‘This crisis is only going to get worse’: Many struggling to find affordable housing in Florida

ORLANDO, Fla. — With rising costs, it’s a struggle to find affordable housing.


Home prices and rents are through the roof.

“The most recent statistics here in metro Orlando, rent has gone up 38% year over year. A one-bedroom apartment on average is now costing a bit over $2,000,” said Catherine Steck McManus, with Habitat For Humanity Greater Orlando & Osceola County. “We are truly trying to bring as many single family homes to the market that are affordable.”

She see the impacts firsthand.

READ: Developers: Here’s how to solve Central Florida’s housing crisis

“I had a young woman walk into our office. She said to me, ‘I have nowhere else to go. I’m living in my van with my three children. I have a job. I don’t know what to do.’ That’s the story that we’re going to continue to hear more and more if we don’t collectively come together and try to find a solution,” Steck McManus said.

A new Habitat for Humanity subdivision in Pine Hills had 32 homes already occupied, with more under construction.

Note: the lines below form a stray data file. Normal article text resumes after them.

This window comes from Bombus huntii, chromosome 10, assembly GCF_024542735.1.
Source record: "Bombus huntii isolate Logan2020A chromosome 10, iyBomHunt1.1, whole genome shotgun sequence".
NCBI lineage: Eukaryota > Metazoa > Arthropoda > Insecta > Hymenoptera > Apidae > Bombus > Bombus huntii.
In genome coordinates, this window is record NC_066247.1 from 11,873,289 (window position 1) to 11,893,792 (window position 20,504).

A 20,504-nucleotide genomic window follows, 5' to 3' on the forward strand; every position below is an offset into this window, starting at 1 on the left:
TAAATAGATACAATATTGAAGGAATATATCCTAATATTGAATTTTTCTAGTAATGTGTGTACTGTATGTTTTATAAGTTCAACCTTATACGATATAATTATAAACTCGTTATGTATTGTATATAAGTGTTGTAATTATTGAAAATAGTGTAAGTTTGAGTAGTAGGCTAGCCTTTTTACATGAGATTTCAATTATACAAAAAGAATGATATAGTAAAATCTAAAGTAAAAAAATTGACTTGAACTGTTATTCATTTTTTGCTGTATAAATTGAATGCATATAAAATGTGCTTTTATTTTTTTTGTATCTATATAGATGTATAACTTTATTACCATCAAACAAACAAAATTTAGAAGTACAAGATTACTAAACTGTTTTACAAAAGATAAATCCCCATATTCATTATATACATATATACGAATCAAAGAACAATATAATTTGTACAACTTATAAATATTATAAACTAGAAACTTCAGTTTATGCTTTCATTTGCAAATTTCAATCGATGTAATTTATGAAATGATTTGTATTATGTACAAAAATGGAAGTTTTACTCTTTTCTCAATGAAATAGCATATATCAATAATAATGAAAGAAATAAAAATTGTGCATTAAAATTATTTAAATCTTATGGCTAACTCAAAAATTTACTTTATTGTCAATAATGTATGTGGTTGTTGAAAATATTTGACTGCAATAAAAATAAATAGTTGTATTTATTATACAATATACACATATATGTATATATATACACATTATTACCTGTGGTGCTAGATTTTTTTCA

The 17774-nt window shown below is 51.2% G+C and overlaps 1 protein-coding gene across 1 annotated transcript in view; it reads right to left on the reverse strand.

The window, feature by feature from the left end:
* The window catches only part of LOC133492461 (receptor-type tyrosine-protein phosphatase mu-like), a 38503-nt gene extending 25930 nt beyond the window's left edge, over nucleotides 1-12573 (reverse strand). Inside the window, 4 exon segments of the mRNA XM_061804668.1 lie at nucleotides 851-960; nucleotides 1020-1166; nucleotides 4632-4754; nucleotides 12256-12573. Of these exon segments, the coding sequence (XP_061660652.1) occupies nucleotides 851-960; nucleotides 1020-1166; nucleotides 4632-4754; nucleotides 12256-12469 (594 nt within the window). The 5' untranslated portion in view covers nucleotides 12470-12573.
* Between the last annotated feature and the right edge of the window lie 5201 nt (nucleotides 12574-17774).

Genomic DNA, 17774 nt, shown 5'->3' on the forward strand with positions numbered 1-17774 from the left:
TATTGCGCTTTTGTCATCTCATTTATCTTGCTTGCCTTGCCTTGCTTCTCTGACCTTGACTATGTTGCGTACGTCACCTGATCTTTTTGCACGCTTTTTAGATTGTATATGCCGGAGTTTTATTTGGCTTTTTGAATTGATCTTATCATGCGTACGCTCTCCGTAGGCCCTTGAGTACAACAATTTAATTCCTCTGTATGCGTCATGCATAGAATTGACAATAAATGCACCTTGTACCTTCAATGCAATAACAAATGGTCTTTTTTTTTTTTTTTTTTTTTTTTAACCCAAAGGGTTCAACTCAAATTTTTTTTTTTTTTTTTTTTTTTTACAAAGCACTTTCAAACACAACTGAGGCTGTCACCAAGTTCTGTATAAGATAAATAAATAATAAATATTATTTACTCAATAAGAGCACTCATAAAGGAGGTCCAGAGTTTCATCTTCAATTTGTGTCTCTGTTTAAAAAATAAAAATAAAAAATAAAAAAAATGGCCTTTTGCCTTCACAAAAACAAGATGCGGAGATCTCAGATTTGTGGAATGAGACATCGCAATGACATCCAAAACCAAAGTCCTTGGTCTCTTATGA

Steck McManus said the cost of building a house today with all the supply chain issues makes it hard to keep things affordable.

“It’s costing Habitat for Humanity $25,000 more per home to build this year than last year,” Steck McManus said. “We’ve got to take a look at those supply chain and material issues. I don’t know that that’s a quick win. But it’s certainly something if we can have some of these costs go down. It allows us to be more flexible.”

READ: Why Orlando’s housing market is so attractive to investors

High demand and low supply are also pushing prices higher.

“We’ve got less than a month of inventory statewide. A balanced housing market should have six to nine months of inventory,” said Scott Snaith, director of the University of Central Florida’s Institute for Economic Forecasting.

Florida lawmakers sent a letter to the governor, calling for action to bring stability to the “volatile market.”

READ: Rising interest rates pricing buyers out of the housing market, realtors say

“If we don’t find a solution collectively, this crisis is only going to get worse,” Steck McManus said.

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